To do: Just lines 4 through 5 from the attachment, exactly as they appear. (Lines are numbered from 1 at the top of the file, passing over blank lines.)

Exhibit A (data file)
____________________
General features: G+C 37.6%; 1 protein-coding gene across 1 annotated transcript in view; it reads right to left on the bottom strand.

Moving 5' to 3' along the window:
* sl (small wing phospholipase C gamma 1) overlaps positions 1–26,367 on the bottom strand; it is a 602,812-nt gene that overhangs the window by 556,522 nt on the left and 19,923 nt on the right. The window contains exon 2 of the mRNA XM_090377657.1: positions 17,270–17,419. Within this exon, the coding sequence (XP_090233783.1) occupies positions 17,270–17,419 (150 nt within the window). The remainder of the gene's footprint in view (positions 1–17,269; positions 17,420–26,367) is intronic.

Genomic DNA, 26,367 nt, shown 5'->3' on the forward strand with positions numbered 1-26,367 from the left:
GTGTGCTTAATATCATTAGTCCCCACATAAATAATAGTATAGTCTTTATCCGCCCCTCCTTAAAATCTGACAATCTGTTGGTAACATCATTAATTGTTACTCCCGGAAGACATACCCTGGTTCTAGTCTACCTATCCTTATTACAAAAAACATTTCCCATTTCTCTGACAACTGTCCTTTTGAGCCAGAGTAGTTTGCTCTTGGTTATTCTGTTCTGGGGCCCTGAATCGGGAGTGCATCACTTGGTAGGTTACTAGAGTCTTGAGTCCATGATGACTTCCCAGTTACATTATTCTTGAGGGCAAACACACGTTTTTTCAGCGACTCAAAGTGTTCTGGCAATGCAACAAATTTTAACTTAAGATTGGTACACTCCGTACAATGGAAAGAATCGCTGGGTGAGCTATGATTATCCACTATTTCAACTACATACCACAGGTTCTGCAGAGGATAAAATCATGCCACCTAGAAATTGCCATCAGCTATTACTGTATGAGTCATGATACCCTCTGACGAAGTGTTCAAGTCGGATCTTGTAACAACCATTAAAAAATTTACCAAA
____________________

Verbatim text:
Genomic DNA, 26,367 nt, shown 5'->3' on the forward strand with positions numbered 1-26,367 from the left:
GTGTGCTTAATATCATTAGTCCCCACATAAATAATAGTATAGTCTTTATCCGCCCCTCCTTAAAATCTGACAATCTGTTGGTAACATCATTAATTGTTACTCCCGGAAGACATACCCTGGTTCTAGTCTACCTATCCTTATTACAAAAAACATTTCCCATTTCTCTGACAACTGTCCTTTTGAGCCAGAGTAGTTTGCTCTTGGTTATTCTGTTCTGGGGCCCTGAATCGGGAGTGCATCACTTGGTAGGTTACTAGAGTCTTGAGTCCATGATGACTTCCCAGTTACATTATTCTTGAGGGCAAACACACGTTTTTTCAGCGACTCAAAGTGTTCTGGCAATGCAACAAATTTTAACTTAAGATTGGTACACTCCGTACAATGGAAAGAATCGCTGGGTGAGCTATGATTATCCACTATTTCAACTACATACCACAGGTTCTGCAGAGGATAAAATCATGCCACCTAGAAATTGCCATCAGCTATTACTGTATGAGTCATGATACCCTCTGACGAAGTGTTCAAGTCGGATCTTGTAACAACCATTAAAAAATTTACCAAA